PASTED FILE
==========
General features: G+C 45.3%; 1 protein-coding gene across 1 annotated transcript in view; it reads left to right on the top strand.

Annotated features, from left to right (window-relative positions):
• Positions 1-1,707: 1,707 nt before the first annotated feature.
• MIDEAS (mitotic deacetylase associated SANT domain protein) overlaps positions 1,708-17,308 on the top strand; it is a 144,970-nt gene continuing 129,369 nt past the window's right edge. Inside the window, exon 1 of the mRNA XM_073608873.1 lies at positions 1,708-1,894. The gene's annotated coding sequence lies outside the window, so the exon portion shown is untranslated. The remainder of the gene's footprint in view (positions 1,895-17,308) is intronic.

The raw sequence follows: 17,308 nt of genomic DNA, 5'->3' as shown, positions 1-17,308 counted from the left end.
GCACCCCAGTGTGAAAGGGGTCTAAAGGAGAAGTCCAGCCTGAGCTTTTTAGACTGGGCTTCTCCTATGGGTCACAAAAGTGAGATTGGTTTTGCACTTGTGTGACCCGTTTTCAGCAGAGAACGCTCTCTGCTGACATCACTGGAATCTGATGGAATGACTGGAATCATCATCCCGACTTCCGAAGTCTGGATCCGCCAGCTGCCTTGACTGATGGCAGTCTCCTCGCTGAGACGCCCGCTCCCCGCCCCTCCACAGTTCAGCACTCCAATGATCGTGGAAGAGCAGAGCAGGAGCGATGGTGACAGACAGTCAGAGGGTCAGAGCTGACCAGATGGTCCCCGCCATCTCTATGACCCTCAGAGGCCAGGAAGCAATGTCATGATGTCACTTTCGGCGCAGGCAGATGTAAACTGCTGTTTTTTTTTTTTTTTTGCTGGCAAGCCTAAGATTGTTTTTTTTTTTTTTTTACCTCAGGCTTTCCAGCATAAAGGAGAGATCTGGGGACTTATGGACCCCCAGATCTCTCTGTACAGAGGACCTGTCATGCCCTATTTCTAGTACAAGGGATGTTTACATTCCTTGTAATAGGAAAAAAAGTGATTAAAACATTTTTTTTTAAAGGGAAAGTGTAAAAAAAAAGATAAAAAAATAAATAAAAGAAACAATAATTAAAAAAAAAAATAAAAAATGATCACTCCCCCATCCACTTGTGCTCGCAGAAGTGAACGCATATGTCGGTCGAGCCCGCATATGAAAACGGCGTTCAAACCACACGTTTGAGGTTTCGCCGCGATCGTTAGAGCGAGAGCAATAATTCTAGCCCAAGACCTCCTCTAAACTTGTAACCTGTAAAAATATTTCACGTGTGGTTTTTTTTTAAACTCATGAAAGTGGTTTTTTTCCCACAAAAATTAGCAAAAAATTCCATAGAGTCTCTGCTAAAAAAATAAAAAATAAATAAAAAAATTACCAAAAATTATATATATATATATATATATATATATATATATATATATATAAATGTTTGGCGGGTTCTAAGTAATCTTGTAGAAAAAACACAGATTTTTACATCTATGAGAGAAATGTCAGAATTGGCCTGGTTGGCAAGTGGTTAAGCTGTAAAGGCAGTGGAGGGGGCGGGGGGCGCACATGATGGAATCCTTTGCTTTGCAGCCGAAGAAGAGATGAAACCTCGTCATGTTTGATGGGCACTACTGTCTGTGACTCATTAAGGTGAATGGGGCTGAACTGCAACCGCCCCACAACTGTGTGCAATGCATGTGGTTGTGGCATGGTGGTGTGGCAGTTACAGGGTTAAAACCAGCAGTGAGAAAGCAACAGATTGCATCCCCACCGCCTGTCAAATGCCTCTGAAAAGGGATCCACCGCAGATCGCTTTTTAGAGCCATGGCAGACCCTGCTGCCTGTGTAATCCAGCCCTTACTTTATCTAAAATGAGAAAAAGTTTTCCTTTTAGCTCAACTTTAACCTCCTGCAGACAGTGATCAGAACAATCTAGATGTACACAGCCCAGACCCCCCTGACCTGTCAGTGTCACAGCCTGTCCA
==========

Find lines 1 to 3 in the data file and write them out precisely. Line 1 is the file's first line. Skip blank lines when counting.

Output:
General features: G+C 45.3%; 1 protein-coding gene across 1 annotated transcript in view; it reads left to right on the top strand.

Annotated features, from left to right (window-relative positions):
• Positions 1-1,707: 1,707 nt before the first annotated feature.